INDIA, February 9, 2018 (Swarajyamag by M. Kishwar and S. Kishwar): In recent years, the issue of conversions from Hinduism and ghar wapsi (reconversion to Hinduism) has evoked a great deal of controversy. Hindu groups allege that Christian missionaries use force, fraud and all kinds of illicit means in order to "harvest souls" for Christianity. Therefore, they seek a ban on conversions. In their defence, Christian missionaries say that they have never used unfair means and that their proselytization activities are merely an exercise of religious freedom, which is guaranteed under the Constitution of India. While on a recent visit to villages in Rohtas district in Bihar, during the course of my field research into the living conditions of ghumantoo jatis (itinerant communities) like the Nats, I got revealing glimpses of the methods being used by Christian missionaries to win converts. People of the Nat community today constitute among the poorest of the poor in India. Despite their precarious existence, most Nat parents today desire to see their children get good education so that they are able to land decent jobs. And this is exactly where some Christian missions have sensed a lucrative market for proselytization.
Therefore, it should come as no surprise that even the Colorado Springs, US-based evangelist movement, the Joshua Project, lists the Nat community and its various sub-groups in its database of nearly 10,000 "unreached peoples" globally. About 100 children of Bishrampur Nat Tola village go to GEMS (Gospel Echoing Missionary Society), which also has a hostel with amenities like free food, clothing and toiletry. One's first spontaneous impression could well be to feel a sense of gratitude towards Christian missionaries for having come to the rescue of these vulnerable communities. But, perchance, we heard from the children and parents of Bishrampur Nat Tola the price they had to pay for these free tuitions and meals. For instance, Shankar Kumar, a parent, told us that the missionaries indulged in unethical pressure tactics, including violence on children, to force them to convert to Christianity. Many children were summarily expelled from GEMS because they refused to give up their ancestral faith. Ranjan Kumar, a student of Class VII, told us that he was beaten brutally with a stick because the priests got to know that he had accompanied his parents to the temple of Goddess Mandeshwari.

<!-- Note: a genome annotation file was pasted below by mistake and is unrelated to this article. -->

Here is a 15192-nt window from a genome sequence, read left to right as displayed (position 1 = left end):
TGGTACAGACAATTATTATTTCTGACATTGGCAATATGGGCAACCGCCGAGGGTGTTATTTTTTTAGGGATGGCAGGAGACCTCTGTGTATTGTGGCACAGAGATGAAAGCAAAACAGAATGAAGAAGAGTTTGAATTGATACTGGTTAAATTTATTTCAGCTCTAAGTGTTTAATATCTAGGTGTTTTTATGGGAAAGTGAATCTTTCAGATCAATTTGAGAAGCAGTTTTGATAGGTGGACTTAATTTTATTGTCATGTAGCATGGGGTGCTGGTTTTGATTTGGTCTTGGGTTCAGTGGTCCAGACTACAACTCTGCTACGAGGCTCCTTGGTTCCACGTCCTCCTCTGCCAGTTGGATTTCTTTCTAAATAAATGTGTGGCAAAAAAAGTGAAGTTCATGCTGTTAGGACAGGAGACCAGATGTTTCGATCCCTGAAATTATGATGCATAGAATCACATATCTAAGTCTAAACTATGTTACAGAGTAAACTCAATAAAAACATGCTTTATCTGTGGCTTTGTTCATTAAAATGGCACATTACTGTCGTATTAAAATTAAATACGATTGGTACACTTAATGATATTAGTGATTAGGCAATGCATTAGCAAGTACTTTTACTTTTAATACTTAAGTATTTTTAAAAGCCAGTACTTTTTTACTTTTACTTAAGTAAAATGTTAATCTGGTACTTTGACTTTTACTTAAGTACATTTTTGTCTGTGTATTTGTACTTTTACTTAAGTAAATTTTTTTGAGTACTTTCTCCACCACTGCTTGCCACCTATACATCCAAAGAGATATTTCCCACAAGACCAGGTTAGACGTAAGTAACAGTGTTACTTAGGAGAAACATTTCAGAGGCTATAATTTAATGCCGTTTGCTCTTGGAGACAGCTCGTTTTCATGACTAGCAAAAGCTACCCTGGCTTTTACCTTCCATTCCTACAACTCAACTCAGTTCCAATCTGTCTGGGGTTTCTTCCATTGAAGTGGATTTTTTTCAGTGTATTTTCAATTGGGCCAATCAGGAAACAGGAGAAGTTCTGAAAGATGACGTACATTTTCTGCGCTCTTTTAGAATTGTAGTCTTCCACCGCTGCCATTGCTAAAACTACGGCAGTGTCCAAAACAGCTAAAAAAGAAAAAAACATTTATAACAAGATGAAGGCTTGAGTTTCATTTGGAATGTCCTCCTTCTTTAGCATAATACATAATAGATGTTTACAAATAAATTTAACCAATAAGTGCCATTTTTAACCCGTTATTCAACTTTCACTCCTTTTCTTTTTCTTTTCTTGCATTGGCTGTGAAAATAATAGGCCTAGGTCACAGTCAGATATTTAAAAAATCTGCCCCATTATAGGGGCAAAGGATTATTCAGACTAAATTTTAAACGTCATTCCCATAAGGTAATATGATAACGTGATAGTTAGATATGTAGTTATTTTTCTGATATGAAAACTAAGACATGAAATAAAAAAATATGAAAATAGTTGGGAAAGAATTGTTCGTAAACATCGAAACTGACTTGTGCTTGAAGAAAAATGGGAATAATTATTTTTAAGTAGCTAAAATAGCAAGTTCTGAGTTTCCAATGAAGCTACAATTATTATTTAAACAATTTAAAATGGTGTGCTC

Much more of this report on the Joshua Project's use of unethical means at "source" above.